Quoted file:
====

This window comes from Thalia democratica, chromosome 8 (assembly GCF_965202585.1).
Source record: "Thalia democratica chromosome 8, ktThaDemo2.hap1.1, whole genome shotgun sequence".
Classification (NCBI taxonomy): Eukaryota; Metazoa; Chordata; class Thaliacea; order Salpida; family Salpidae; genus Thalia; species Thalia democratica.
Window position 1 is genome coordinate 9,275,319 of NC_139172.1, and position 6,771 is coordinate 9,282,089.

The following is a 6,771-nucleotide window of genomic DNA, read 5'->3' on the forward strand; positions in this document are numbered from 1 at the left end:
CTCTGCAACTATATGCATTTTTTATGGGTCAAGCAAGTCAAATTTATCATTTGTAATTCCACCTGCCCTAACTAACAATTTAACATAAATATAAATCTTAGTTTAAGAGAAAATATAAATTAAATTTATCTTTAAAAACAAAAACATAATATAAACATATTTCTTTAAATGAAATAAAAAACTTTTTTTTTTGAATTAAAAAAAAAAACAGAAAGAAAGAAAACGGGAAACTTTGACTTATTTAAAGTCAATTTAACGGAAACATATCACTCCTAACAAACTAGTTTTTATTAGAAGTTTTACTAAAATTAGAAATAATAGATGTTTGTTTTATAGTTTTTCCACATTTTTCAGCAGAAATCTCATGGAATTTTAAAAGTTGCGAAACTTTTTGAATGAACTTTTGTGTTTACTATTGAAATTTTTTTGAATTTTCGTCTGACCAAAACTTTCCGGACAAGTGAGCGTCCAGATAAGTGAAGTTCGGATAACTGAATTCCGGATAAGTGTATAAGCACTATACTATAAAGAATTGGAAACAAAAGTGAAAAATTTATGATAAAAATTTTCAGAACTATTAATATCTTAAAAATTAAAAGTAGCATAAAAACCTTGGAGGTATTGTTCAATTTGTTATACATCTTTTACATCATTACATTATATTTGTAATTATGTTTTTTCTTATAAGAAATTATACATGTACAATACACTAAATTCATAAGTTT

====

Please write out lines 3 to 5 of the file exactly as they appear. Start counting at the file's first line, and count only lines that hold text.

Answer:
Classification (NCBI taxonomy): Eukaryota; Metazoa; Chordata; class Thaliacea; order Salpida; family Salpidae; genus Thalia; species Thalia democratica.
Window position 1 is genome coordinate 9,275,319 of NC_139172.1, and position 6,771 is coordinate 9,282,089.

The following is a 6,771-nucleotide window of genomic DNA, read 5'->3' on the forward strand; positions in this document are numbered from 1 at the left end: